Some organizations think that BSC is a complete waste of resources and takes time to set up the required measures (Linna & Seal, 2009). The measure maybe is outdated and need change within a few months. Success in the internal processes or human resources is sometimes not rewarded (Linna & Seal, 2009); however, the rewards are usually linked to the financial measures only. BSC may be a good performance dashboard if the tangible measures are updated frequently, however BSC will not be dynamic enough when most of the measures are intangible and cannot be updated frequently.

References:

Carpenter, M. A., & Sanders, W. G. (2009). Strategic management. Upper Saddle River, NJ: Pearson Prentice Hall.

Linna, Y., & Seal, W. (2009). The balanced scorecard. Financial Management (14719185), 27-28.

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Competitive Advantage

Market imperfections can be in the form of monopoly, externalities or public goods, but sometimes defined as anything that interferes with trade (DeGennaro, 2005). The organizational competitive advantage can be achieved by adapting to the external trends and events and adapt to the changes in capabilities and resources. The organizations can make the competitive advantages by formulating and implementing strategies that help adapting and taking advantage of these changes (Ogrean, Herciu, & Belascu, 2009). Organizations can definitely take advantage of the market monopoly and keep up its position until another competitor force its market penetration. Externalities can be used as a competitive advantage when the organization anticipates and plan for the positive externalities. Over fishing in a place would increase the demand when the fish supplied to the market is less than the demand. The organizations can take care of this externality by anticipating the decrease in the supply and importing enough supply of fish for the consumer in the local market.

Rolls-Royce found out that its automobile business was not competitive and its jet engine market was booming. Rolls-Royce sold its automobile business and concentrated on leasing jet engines to the airline companies (Carpenter & Sanders, 2009). The leasing strategy made Rolls-Royce take larger share of the jet engine business (Carpenter & Sanders, 2009). Xerox had good innovations coming from its research center in Palo Alto, which could have been good competitive advantages. Innovations like personal computers, bit-mapped, desktop, icons, and the use of mouse and menus (Carpenter & Sanders, 2009; Rothkopf, 2000). Xerox did not use these competitive innovations and lost a good chance to be a leader in these markets (Carpenter & Sanders, 2009; Rothkopf, 2000).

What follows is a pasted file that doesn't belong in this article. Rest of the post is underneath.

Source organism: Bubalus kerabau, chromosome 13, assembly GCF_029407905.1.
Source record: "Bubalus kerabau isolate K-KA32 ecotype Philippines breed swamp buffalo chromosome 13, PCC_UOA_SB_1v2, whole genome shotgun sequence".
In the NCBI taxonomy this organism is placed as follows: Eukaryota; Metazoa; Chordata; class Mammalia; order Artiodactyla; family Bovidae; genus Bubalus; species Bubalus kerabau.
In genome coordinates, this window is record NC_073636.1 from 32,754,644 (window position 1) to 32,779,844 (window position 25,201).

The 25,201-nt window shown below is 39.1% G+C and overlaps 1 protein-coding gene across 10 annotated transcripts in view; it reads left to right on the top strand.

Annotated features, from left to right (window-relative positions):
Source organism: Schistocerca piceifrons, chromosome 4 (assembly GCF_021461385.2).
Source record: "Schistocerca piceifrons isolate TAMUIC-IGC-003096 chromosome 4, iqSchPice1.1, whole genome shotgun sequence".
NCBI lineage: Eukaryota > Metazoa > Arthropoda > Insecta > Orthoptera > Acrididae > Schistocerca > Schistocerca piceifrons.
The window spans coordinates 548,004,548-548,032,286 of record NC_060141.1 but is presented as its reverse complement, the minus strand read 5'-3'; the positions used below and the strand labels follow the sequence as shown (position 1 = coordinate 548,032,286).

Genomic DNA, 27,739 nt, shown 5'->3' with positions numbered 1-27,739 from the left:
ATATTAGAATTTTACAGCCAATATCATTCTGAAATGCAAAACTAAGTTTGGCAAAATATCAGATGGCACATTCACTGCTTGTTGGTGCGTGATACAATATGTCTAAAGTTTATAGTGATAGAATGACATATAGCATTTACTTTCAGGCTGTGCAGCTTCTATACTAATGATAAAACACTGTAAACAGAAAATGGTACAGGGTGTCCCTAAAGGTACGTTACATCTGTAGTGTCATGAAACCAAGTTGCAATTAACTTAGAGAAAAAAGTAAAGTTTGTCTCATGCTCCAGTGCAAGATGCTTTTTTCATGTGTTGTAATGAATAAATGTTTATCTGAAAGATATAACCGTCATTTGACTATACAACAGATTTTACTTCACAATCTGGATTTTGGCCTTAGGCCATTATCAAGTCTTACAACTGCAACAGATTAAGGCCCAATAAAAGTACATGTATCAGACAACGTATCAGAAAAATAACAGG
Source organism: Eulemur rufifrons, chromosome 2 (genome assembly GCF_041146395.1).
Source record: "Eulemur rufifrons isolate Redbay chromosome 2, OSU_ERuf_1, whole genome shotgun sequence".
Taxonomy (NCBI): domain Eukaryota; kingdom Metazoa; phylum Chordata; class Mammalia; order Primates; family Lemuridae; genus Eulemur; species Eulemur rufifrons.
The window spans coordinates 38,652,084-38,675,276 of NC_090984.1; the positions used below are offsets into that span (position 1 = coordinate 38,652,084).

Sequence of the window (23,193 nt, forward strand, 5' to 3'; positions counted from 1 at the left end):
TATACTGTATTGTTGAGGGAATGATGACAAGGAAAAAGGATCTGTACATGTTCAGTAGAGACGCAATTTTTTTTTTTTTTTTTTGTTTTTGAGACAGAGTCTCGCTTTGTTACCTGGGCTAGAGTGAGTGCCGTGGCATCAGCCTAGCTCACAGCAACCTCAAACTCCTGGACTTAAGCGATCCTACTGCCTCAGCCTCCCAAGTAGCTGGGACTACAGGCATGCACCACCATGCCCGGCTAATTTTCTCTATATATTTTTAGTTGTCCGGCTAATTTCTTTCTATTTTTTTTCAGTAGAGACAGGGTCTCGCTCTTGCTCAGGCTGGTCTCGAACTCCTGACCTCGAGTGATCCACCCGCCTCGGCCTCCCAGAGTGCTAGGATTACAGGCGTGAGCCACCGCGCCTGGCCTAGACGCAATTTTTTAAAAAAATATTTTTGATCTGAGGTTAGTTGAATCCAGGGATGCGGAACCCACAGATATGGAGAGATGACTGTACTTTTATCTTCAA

References:

Carpenter, M. A., & Sanders, W. G. (2009). Strategic management. Upper Saddle River, NJ: Pearson Prentice Hall.

DeGennaro, R. (2005). Market Imperfections. Journal of Financial Transformation, 14(2005), 107-117.

Ogrean, C., Herciu, M., & Belascu, L. (2009). Searching for sustainable competitive advantage– From tangibles to intangibles. Journal of US-China Public Administration, 6(4), 1-9.

Rothkopf, M. H. (2000). Under the Mike-R-Scope: What happened at Xerox PARC? Interfaces, 30(6), 91-94.

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CSF and KPI

Acronyms are everywhere these days and they can mean different things to different people. In the business lingo, CSF means Critical Success Factor. These factors are what will make or break the organization. The organization should focus on a limited number of CSFs, typically between 3-8, that affect the services efficiency, or product quality. The success in the CSF will differentiate the organization from it’s competitors. For a hairstylist, the the design and beauty of it’s styles would be it’s CSF. For a baker, the freshness and taste of the it’s backed products will be a CSF. Successful surgeries with few (or no) complications is a good CSF for a medical surgeon. The CSF needs a Key Performance Indicators (KPI) to measure them. The old saying “What gets measured, gets done!” is so true in this situations. The critical success factors have key performance indicators which the organization should carefully monitor. The key Indicators should be measurable but not all of them can be measured easily. Customer satisfaction is a good KPI but very difficult to measure. However, number of units produces can be calculated easily.